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Autograph - Intuitive Data-Driven Control At Last

Continuing our blogs, we shift our focus to yet another new feature in TF, the autograph functionality.

Previously, and as far as intuitive expression of code was concerned, “graph ops” efficiently solved complex calculations while failed at simple, sequential control.

By generating on-demand Python code now, autograph transparently patches all the necessary graph ops together and packages the result into a “python op”.

While the generated new ops are potentially faster than the code before them, in this blog we are more interested in the new expressive powers of the autograph package.

Specifically, we look at what becomes possible when decorating our functions with the new tf.function decorator, as doing this would by default invoke the autograph functionality.

Our objective is to ultimately arrive at a model as represented by the graph and runnable example.

Just as before, we need to prep our environment to run any meaningful code:

import numpy as np
import tensorflow as tf
import dataset as qd
import custom as qc
import layers as ql
ks = tf.keras
kl = ks.layers

Embed op

Next, we borrow the pos_timing function from our previous blogs, and override it to return a constant “timing signal” tensor, depending on the width and depth arguments.

As our first task is to implement a “python branch” in our new Embed op, we will be using two different “timing” tensors, one for the encode input and the other for the decode input.

def pos_timing(width, depth):
    t = ql.pos_timing(width, depth)
    t = tf.constant(t, dtype=tf.float32)
    return t

The Embed layer will thus create the two constant tensors to be sourced in the subsequent call methods.

Our model will call the shared Embed instance for both of our stacks. As we have decorated its call method with tf.function, we can use familiar and intuitive Python comparisons to branch on the value of tensors on-the-fly, during graph execution.

Clearly, our two stacks, while having the same depths, have different widths. Also the constant “timing” tensors have different widths as well.

Yet we are still able to pick-and-match the otherwise incompatible tensors and successfully add them together, all depending on the actual width of our “current” input tensor:

class Embed(qc.Embed):
    def __init__(self, ps):
        self.enc_p = pos_timing(ps.width_enc, ps.dim_hidden)
        self.dec_p = pos_timing(ps.width_dec, ps.dim_hidden)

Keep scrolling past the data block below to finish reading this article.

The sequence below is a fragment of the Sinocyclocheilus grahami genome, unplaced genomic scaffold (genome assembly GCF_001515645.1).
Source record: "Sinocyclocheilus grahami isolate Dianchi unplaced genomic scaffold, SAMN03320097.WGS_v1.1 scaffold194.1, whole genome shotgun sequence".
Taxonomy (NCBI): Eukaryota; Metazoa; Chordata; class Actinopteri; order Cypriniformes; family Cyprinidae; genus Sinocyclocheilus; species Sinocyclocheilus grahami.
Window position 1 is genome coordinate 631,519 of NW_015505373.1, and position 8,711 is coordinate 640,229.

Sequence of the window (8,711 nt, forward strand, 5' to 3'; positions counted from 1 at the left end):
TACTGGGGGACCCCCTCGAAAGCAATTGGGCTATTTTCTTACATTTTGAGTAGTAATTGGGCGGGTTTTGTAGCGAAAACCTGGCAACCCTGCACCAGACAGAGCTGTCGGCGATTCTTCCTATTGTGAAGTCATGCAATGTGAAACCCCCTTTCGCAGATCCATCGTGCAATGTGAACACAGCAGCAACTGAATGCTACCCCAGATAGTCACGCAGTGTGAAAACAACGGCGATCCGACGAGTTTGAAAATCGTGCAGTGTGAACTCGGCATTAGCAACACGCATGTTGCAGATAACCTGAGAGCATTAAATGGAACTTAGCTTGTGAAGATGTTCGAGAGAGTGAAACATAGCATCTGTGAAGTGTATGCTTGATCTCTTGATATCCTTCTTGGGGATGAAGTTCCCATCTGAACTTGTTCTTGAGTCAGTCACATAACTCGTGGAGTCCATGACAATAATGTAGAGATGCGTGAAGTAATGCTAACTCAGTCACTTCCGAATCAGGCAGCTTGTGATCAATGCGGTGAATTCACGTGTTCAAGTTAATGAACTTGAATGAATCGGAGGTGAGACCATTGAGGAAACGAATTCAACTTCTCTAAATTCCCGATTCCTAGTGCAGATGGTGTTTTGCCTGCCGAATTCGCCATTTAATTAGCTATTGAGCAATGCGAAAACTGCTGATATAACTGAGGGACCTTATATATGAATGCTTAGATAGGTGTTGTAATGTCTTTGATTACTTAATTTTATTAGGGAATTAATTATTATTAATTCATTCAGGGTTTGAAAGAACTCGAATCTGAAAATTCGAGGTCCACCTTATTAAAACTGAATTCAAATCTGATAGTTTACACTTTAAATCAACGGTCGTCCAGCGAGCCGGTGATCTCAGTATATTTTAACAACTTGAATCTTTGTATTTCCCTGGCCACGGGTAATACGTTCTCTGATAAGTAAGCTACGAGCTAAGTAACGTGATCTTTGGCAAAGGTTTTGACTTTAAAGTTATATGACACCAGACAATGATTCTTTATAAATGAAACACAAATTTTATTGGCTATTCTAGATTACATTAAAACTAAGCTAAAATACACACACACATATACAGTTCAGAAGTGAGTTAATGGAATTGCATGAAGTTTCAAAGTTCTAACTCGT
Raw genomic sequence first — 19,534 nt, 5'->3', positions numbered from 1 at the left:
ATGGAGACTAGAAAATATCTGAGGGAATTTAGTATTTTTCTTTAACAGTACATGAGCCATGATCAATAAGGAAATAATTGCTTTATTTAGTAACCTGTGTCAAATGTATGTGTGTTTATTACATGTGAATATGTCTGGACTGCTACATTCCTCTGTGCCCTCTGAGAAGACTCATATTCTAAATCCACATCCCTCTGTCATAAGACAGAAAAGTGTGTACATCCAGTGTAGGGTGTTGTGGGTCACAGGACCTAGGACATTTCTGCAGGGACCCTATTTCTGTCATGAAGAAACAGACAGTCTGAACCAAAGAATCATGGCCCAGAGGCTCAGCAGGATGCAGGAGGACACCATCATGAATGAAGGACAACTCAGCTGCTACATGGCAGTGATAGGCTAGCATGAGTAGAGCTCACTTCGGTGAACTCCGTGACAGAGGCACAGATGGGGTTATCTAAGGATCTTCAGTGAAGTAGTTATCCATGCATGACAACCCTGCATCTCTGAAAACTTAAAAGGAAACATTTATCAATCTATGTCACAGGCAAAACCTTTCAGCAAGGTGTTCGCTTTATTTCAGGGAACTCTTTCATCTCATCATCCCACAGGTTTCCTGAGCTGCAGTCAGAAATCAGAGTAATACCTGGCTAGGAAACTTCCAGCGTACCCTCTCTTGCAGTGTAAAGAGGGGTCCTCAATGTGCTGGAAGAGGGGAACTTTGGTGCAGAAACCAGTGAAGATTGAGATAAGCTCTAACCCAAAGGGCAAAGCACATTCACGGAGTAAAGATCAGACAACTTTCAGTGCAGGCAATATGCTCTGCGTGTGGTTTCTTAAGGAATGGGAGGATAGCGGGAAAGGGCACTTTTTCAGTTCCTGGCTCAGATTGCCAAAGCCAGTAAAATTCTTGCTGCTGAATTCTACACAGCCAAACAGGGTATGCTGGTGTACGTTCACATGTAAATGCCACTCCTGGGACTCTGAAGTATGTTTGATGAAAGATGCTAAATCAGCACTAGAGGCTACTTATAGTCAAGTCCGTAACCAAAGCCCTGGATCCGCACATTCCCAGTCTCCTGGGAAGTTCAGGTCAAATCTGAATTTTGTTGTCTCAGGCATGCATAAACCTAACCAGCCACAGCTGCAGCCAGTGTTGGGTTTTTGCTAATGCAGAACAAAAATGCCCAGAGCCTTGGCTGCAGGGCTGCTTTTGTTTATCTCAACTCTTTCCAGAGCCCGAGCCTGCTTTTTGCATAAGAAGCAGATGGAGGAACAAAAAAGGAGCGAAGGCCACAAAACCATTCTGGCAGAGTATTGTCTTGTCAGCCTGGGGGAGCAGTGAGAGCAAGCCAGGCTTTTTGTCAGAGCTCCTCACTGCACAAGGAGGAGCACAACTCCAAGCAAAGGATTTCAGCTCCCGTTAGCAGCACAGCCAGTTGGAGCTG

tf.TensorSpec(shape=[None, None], dtype=tf.int32),
        tf.TensorSpec(shape=[None], dtype=tf.int32)
    def call(self, x):
        y, lens = x
        y = tf.nn.embedding_lookup(self.emb, y)
        s = tf.shape(y)
        if s[-2] ==
            y += tf.broadcast_to(self.enc_p, s)
        elif s[-2] ==
            y += tf.broadcast_to(self.dec_p, s)
        y *= tf.cast(s[-1], tf.float32)**0.5
        return [y, lens]

Frames op

Next we demonstrate how on-the-fly “python ops” can also provide insights into inner processes and data flows.

We borrow our Frames layer from the previous blog and override its call method with a tf.function decorated new version that, besides calling super().call(), also calls a new print_row Python function on every row in our batch.

Yes, we are calling a Python function and printing its results in a TF graph op while never leaving our intuitive and familiar Python environment! Isn’t that great?

The print_row function itself is simple, it iterates through the tokens of the “row”, it does a lookup of each in our vocab “table” for the actual character representing the token and then it “joins” all the characters and prints out the resulting string.

And, if we scroll down to the listing of our training session, we can actually see the “sliding context” of our samples as they fly by during our training.

Needless to say, the listing confirms that our Frames layer does a good job concatenating the varied length sample inputs, the target results, as well as the necessary separators.

As a result, a simple Python function, usable during graph ops, provides us invaluable insights deep into our inner processes and data flow.

class Frames(qc.Frames):
    def call(self, x):
        y = super().call.python_function(x)

        def print_row(r):
                    lambda ts: ''.join([qd.vocab[t] for t in ts]),
            return r

        tf.map_fn(print_row, self.prev)
        return y

Deduce and Probe ops

Our next new layer is the partial Deduce layer, showcasing how control is intuitive at last from data-driven branching to searching.

This layer will be used in the next group of blogs as a replacement for our previous Debed layer. It contains a tensor-dependent for loop to iteratively replace our masked characters with “deduced” ones.

The future Probe layer, building on the Deduce scheme, implements an approximation of “Beam Search”, see paper.